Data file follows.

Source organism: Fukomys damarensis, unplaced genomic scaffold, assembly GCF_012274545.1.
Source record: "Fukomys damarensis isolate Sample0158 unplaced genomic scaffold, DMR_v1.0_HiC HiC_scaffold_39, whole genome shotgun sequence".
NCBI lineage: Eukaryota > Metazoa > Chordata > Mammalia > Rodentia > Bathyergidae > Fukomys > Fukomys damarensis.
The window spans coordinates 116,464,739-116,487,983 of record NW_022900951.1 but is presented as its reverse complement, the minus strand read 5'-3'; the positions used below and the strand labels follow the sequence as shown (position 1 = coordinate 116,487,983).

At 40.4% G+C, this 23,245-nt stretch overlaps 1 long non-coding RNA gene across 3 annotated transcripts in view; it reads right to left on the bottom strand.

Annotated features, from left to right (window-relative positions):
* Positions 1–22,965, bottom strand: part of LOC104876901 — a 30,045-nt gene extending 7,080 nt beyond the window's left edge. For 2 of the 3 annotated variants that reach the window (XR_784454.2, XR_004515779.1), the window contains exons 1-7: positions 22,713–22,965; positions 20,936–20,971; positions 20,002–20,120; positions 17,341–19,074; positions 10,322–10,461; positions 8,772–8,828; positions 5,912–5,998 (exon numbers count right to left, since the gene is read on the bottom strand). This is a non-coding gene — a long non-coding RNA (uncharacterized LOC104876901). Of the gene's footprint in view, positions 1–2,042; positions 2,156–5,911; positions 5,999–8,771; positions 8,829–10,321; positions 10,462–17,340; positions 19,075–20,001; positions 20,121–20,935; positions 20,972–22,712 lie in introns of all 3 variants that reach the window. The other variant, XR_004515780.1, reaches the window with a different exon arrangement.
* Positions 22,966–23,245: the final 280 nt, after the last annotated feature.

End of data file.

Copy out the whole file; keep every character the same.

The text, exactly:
Source organism: Fukomys damarensis, unplaced genomic scaffold, assembly GCF_012274545.1.
Source record: "Fukomys damarensis isolate Sample0158 unplaced genomic scaffold, DMR_v1.0_HiC HiC_scaffold_39, whole genome shotgun sequence".
NCBI lineage: Eukaryota > Metazoa > Chordata > Mammalia > Rodentia > Bathyergidae > Fukomys > Fukomys damarensis.
The window spans coordinates 116,464,739-116,487,983 of record NW_022900951.1 but is presented as its reverse complement, the minus strand read 5'-3'; the positions used below and the strand labels follow the sequence as shown (position 1 = coordinate 116,487,983).

At 40.4% G+C, this 23,245-nt stretch overlaps 1 long non-coding RNA gene across 3 annotated transcripts in view; it reads right to left on the bottom strand.

Annotated features, from left to right (window-relative positions):
* Positions 1–22,965, bottom strand: part of LOC104876901 — a 30,045-nt gene extending 7,080 nt beyond the window's left edge. For 2 of the 3 annotated variants that reach the window (XR_784454.2, XR_004515779.1), the window contains exons 1-7: positions 22,713–22,965; positions 20,936–20,971; positions 20,002–20,120; positions 17,341–19,074; positions 10,322–10,461; positions 8,772–8,828; positions 5,912–5,998 (exon numbers count right to left, since the gene is read on the bottom strand). This is a non-coding gene — a long non-coding RNA (uncharacterized LOC104876901). Of the gene's footprint in view, positions 1–2,042; positions 2,156–5,911; positions 5,999–8,771; positions 8,829–10,321; positions 10,462–17,340; positions 19,075–20,001; positions 20,121–20,935; positions 20,972–22,712 lie in introns of all 3 variants that reach the window. The other variant, XR_004515780.1, reaches the window with a different exon arrangement.
* Positions 22,966–23,245: the final 280 nt, after the last annotated feature.